5)The Apartment List April National Rent Report reflected a .9% m/o/m rent increase and was up by 16.3% y/o/y. They said “So far this year, rents are growing more slowly than they did in 2021, but faster than the growth we observed in the years immediately preceding the pandemic…On the supply side, our national vacancy index dipped slightly this month, the first time that vacancies have tightened since last August. Our vacancy index currently stands at 4.6%, up from a low of 3.8% last August, but still well below the pre pandemic norm.” The unfortunate bottom line from Apartment List, “Despite a recent cool-down, many American renters are likely to remain burdened throughout 2022 by historically high housing costs.”
6)With another rise to 5.37% in the average 30 yr mortgage rate w/o/w, purchases fell by 7.6% w/o/w and almost 17% y/o/y and refi’s declined by 9% w/o/w and 71% y/o/y. Not surprisingly, the number of ARM’s being taken out is rising as a percent of total loans.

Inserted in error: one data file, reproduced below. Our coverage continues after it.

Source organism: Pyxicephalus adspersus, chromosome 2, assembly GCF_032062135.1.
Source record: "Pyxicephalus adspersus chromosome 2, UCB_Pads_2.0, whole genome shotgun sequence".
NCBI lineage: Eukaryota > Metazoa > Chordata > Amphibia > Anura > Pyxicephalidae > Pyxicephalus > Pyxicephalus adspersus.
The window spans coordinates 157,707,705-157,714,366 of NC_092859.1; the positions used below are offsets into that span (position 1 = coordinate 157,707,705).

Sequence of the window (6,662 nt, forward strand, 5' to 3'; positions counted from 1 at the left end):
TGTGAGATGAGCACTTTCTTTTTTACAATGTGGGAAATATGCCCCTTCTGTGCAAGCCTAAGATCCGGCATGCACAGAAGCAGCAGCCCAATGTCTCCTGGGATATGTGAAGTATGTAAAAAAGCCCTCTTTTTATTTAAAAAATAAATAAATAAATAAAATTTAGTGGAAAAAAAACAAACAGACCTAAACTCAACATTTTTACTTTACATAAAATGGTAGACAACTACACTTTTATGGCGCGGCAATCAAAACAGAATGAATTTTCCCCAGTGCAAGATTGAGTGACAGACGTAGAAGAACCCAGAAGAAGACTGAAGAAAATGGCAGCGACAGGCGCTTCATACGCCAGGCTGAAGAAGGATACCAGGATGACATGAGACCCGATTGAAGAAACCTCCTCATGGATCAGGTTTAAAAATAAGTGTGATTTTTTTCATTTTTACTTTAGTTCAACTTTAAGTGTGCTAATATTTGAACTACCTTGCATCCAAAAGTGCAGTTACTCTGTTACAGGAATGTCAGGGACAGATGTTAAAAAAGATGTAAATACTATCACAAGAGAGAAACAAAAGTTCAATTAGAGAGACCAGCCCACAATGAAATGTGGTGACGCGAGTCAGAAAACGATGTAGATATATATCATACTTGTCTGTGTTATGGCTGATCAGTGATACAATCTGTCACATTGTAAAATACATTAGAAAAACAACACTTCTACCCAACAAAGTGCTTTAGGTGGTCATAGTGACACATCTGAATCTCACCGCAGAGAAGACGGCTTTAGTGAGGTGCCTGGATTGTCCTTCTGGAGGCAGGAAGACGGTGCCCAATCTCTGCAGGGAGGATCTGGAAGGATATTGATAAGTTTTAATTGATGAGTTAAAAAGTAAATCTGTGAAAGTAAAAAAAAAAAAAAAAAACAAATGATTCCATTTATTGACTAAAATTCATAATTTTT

7)Pending home sales in March fell 1.2% m/o/m, about as expected. It is the 5th straight month of declines. The index itself is now at the lowest since May 2020. The NAR said what we all know, “As it stands, the sudden large gains in mortgage rates have reduced the pool of eligible homebuyers, and that has consequently lowered buying activity. The aspiration to purchase a home remains, but the financial capacity has become a major limiting factor.”
8)According to S&P CoreLogic, home prices rose 19.8% y/o/y in February. Phoenix, Tampa and Miami each saw more than 30% gains. DC, Minneapolis and NY saw the slowest pace of gains.
9)The April Chicago manufacturing PMI fell to 56.4 from 62.9. The estimate was 62.
10)The Dallas manufacturing April index fell to 1.1 from 8.7. The forecast was 5.0. The 6 month outlook fell to the weakest since May 2020.